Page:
In the present paper carbonate rocks from the same formation were investigated, grouped into two sets: Low Permeability set (LP), with a permeability range between 5 and 15 mD; and High Permeability set (HP), with a permeability range between 90 and 150 mD. Besides basic petrophysical properties (porosity and permeability), other properties, such as pore size and pore throat size distributions, surface area, capillary pressure and relative permeability curves of each set were studied in order to correlate their properties with rock heterogeneity.
Nuclear Magnetic Resonance (NMR) was used to evaluate pore size distributions and the Mercury Intrusion Porosimetry (MICP) was used to determinate pore throat size distributions and capillary pressure curves. It was observed that HP set presents predominantly macropores and macro-throats (about 90% of the porous structure), whereas the LP set presents about 80% of macropores, but approximately the same distribution of mesoand macrothroats (from 40 to 50 %). The lack of macro-throats strangles fluids flow, and it may be one of the factors responsible for lower permeability of LP set samples. Furthermore, when the pore size and pore throat size distributions are similar, it is possible to convert the T2 distribution data to pore throat size with an acceptable correlation. Capillary pressure curves obtained by MICP were normalized with saturation data obtained by High Speed Centrifuge (HSC) tests. Initial water saturation was higher in LP set, as expected. Capillary pressure curves were compared with the data obtained by the two methods, presenting very comparable results. In the same way, the relative permeability curves also presented similar results by the two methods.
In this study we could observe the association that different permeabilities of rocks from the same formation have with petrophysical properties, such as pore size and pore throats distributions, capillary pressure and relative permeability curves.
Kimura, T. (Japan Agency for Marine-Earth Science and Technology) | Araki, E. (Japan Agency for Marine-Earth Science and Technology) | Yokobiki, T. (Japan Agency for Marine-Earth Science and Technology) | Kawaguchi, K. (Japan Agency for Marine-Earth Science and Technology) | Fujiwara, N. (NEC Networks & System Integration Co.) | Hishiki, K. (NEC Networks & System Integration Co.) | Yonezaki, Y. (NEC Networks & System Integration Co.)
We have been developing ocean bottom hybrid joint box system for real-time communication and monitoring in deep seabed. The joint box can provide high voltage power and large data transmission used in seabed as a part of seafloor cable network system. We installed first generation joint boxes in the Nankai Trough area, Japan as a part of DONET (Dense Oceanfloor Network System for Earthquake and Tsunamis)project. 12 joint boxes have been deployed in seabed with depth of up to 4000 m from 2010 to 2016. Backbone submarine cables, which provide main power and communication lines from land station to seabed joint boxes, have been deployed before the installation of the joint boxes. Each port of joint box can supply 45 Watts/port and transmit 50 Mbps data for geophysical instruments including broadband seismometer, pressure gauge (tsunami meter), thermometer, etc. 53 seafloor observation systems were connected to the joint boxes for real-time monitoring in the wide area, approximately 200 × 250 km. Observed long-term data confirmed that the joint box has high stability and reliability. There are almost no missing data except for during maintenance. We also applied a data processing method, seismic interferometry method, to long-term seismic data observed by broad-band seismometer. This method can estimate time variation of velocity structure below each seismometer by calculating auto- and cross-correlation. Obtained results confirmed that small change of seismic velocity, which would be generated by earthquake events, is detectable. Since 2014, we have developed modified joint box, which can provide high power and large data transmission, 250 Watts/port and Giga bps rate, respectively. The new joint box can transmit high density information, for example, real-time video image, and operate large seismic observation system with several hundred channels.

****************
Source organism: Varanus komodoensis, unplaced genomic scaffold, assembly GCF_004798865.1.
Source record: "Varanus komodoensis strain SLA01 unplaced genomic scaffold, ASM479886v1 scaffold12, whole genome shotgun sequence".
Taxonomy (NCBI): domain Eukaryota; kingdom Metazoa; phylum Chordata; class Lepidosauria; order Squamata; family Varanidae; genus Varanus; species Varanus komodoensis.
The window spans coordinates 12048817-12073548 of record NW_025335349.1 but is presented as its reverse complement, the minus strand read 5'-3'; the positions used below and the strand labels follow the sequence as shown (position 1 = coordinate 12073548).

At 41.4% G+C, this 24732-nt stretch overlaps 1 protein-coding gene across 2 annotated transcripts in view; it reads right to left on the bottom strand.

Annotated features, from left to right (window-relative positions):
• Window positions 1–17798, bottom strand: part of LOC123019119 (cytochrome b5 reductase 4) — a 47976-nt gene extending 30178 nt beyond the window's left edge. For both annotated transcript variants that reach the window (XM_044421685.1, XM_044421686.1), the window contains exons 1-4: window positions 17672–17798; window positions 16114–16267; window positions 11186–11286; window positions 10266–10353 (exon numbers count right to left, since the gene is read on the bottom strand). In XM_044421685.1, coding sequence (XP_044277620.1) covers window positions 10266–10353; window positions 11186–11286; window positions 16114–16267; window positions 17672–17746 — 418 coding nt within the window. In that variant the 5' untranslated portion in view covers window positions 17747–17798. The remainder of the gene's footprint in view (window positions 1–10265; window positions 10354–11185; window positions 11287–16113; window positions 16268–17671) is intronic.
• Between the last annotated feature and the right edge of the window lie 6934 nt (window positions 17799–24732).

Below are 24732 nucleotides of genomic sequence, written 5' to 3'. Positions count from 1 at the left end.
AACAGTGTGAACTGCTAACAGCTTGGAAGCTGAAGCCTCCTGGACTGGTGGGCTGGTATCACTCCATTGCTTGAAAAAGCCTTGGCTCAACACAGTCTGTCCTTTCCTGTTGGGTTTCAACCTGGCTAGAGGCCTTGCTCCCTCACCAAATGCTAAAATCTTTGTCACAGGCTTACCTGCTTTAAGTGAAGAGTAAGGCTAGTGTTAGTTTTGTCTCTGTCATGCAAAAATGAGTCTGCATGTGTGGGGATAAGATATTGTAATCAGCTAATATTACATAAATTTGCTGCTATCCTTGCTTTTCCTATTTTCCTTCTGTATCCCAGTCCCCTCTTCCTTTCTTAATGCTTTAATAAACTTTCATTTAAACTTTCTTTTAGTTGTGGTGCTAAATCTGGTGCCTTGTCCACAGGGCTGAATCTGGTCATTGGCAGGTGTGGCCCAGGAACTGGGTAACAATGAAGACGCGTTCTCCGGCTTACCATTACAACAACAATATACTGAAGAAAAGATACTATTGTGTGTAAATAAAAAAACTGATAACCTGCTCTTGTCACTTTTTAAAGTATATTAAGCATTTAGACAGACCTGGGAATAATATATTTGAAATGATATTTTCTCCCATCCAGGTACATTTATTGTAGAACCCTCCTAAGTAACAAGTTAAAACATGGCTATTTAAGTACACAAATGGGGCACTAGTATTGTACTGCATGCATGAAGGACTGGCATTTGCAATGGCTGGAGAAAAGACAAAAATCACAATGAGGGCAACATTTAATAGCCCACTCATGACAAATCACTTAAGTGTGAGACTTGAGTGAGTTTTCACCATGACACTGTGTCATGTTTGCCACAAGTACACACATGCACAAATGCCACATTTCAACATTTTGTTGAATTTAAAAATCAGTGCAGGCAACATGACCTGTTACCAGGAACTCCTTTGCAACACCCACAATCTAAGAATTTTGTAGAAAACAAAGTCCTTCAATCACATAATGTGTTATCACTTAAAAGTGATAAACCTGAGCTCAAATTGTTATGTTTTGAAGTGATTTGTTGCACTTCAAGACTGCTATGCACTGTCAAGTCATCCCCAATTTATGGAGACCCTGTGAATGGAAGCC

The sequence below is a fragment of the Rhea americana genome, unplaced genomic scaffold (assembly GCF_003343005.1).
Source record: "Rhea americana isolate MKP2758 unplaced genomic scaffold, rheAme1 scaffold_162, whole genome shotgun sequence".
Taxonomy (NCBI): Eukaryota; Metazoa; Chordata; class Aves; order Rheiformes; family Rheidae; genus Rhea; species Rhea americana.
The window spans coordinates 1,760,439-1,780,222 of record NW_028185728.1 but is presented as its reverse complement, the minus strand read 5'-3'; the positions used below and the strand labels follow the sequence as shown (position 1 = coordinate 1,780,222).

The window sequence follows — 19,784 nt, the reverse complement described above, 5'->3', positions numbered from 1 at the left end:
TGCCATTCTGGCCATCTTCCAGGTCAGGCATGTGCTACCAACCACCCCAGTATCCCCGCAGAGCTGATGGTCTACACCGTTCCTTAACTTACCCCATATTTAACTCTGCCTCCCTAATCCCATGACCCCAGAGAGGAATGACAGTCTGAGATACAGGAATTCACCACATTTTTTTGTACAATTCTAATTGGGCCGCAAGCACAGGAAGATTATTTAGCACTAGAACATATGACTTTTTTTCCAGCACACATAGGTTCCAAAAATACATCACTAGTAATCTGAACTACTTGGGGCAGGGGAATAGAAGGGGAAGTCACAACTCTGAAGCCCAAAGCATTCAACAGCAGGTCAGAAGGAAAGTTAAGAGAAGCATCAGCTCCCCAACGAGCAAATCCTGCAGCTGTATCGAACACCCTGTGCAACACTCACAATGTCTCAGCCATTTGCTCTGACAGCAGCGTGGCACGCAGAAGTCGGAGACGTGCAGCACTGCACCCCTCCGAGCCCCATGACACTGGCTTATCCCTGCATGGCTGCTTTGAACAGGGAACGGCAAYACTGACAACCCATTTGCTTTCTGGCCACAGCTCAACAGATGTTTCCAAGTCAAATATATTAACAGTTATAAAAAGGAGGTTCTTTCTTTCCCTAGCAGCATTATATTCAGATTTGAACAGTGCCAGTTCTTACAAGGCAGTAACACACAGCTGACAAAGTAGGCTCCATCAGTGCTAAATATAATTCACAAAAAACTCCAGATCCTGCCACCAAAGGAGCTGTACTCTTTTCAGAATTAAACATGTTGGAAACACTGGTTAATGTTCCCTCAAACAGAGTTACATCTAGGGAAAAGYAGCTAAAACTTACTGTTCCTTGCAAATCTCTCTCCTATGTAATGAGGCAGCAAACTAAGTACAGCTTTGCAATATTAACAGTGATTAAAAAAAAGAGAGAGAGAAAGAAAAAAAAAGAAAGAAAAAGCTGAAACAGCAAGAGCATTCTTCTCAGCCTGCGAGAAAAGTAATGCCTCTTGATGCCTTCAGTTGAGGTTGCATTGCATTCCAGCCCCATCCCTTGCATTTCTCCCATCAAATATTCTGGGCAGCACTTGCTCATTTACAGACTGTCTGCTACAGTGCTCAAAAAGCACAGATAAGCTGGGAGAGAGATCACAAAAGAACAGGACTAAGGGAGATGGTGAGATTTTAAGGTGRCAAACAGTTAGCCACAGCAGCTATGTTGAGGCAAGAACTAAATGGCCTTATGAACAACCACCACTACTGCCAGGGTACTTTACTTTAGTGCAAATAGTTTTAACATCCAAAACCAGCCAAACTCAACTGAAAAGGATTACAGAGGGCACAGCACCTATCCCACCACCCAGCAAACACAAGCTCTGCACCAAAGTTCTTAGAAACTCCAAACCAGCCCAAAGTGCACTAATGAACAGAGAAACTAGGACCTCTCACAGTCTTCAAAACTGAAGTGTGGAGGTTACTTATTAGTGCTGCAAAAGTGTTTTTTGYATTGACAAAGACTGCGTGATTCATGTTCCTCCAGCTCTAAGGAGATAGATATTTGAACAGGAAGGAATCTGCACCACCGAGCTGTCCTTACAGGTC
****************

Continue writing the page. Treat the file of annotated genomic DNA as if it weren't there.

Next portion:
Multiphase measurement is still a complex process and involves an important analysis of the produced fluids in the oil industry. Intense research and technological developments in the field have been gaining important breakthroughs in the onshore sectors and especially in the offshore industry. Many companies have already developed meters that are able to read more accurately the multiphase flows and this way these developments have brought a significant number of advantages to measurement processes. The present work aims to list the important concepts that allow understanding the operation of the meters, the advantages that the multiphase measurement presents for the oil industry, including regulatory aspects for of this technology.
Nuclear Magnetic Resonance (NMR) is a powerful tool for measuring and estimating several reservoir data. This technique provides rock properties such as porosity, pore size distribution and permeability that are indispensable for accurate reservoir characterization and modeling. However, besides the importance of estimating those properties, how fast it is estimated is crucial, especially considering the large amount of money involved in the oil and gas industry. The NMR technique associated with others tools have been extensively used in standard core analysis, but despite offering reasonable results, they are very time consuming. Therefore, in order to save time and money, this article proposes an alternative and more effective core analysis workflow, so that the acquired parameters are reliable and faster measured.